Join Us on the Journey – Back to Philly for Patina
Join Us on the Journey back to Philly for Patina!
Just when you thought that this whole thing couldn’t get more complicated…wait, there’s more! After being cast in California, the Nolcha Four made the long cross-country trek to Philadelphia, Pennsylvania, for their patina. (If you have been following the journey so far, you will remember that Philly is where all the molds were made for the collection). For this caper I roped Teri, my good friend and business partner, in on the adventure. We left Stafford, Virginia, at ‘O dark thirty’ and headed north, arriving in Philly by 9:30 am, excited to get started!
You might think the patina process is straight forward. Actually it is not. It is a combination of art and science. When any metal is left unprotected, it will naturally oxidize and turn green, brown, or black. Bronze is no exception. Being susceptible to moisture, it needs to be protected to prevent oxidation and corrosion. Most people think of bronze as a color. Actually it is a metal. The color you see on an art piece is created using either hot or cold chemicals to effect changes in the color of the metal before sealing with a coat of wax. Applying a hot patina creates a chemical reaction with the bronze and changes it color. Applying exotic sounding chemicals such as bismuth nitrate, cupric nitrate, or sodium thiosulfate can create a wide variety of color possibilities.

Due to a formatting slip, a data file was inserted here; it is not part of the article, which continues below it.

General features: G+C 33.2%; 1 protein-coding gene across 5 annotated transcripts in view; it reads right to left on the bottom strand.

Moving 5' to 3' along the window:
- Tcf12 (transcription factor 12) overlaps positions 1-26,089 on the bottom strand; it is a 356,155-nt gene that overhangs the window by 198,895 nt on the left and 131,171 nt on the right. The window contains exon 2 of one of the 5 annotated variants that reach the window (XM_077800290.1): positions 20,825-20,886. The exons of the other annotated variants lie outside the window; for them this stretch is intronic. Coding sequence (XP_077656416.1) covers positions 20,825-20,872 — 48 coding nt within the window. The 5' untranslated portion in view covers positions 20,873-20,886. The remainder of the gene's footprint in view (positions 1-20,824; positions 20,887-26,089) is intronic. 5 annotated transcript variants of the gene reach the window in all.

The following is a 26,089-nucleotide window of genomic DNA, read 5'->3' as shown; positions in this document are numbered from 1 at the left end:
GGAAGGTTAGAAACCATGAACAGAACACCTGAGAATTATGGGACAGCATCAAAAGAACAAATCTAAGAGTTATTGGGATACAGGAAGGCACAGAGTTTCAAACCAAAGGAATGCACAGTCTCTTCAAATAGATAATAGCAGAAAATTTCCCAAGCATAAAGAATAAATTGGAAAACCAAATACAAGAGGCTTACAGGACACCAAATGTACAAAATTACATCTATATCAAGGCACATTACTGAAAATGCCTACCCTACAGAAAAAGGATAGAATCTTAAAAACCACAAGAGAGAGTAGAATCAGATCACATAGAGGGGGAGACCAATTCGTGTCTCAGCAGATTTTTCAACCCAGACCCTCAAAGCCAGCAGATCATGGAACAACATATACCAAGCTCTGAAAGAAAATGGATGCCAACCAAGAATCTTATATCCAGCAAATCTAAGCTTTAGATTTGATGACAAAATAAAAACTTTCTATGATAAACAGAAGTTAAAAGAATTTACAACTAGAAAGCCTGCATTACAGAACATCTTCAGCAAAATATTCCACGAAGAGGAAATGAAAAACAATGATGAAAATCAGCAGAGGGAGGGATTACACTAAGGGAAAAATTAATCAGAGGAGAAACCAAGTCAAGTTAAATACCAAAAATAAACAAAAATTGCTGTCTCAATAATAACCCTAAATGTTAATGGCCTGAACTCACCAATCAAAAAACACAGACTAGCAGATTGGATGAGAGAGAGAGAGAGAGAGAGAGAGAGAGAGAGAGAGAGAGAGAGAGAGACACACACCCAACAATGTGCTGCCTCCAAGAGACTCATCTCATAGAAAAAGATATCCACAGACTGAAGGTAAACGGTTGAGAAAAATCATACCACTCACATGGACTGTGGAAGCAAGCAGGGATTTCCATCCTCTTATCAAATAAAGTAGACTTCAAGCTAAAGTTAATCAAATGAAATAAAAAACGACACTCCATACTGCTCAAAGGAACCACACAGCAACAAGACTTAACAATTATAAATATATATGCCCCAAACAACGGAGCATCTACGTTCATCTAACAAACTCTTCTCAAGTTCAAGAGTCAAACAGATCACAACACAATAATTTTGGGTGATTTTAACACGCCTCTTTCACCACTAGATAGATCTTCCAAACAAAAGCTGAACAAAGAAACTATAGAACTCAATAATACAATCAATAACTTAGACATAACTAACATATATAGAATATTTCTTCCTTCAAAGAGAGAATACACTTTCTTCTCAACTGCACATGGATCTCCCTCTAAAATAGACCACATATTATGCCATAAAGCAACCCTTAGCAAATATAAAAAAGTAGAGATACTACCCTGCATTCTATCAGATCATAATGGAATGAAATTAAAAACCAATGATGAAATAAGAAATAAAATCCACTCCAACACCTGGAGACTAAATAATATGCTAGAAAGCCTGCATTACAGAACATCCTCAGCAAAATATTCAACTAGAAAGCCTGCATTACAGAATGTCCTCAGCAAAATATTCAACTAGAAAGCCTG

The hardest part for me is deciding on the look that I am going for and describing it to the person doing the patina. For the Nolcha Four, I wanted something modern and contemporary with an “edgy” feel. I talked this over with Julia, the patina expert who was confident that she could deliver the look I described.
The process began with bead blasting the entire sculpture to ensure that the surface was slightly abraded and free from all contaminates. A mixture of bismuth nitrate, bismuth chloride, stannic oxide, titanium dioxide, nitric acid, and a quart of hot distilled water were mixed as the base color. The sculpture was heated with a blow torch and the mixture applied. This particular chemical combination created a white base upon which multiple other colors were applied before achieving the look I envisioned. Getting the right color and tone is definitely a process. It’s one of those “I’ll–know–it-when–I–see–it” kind of thing. Lots of trial and error. It was probably worse for poor Julia because there were two of us weighing in on every little thing, dissecting what would be minutia for most people. Teri and I share the gift of attention to detail or obsessiveness, depending on who you ask! It took four hours for the first piece to be completed and four for the next. The pieces had to be cooled completely before waxing and buffing. We did not leave the foundry until 8:00pm. Calling it a long day is an understatement. Nevertheless, it was well worth the effort.
Next stop Nolcha Shows New York Fashion Week!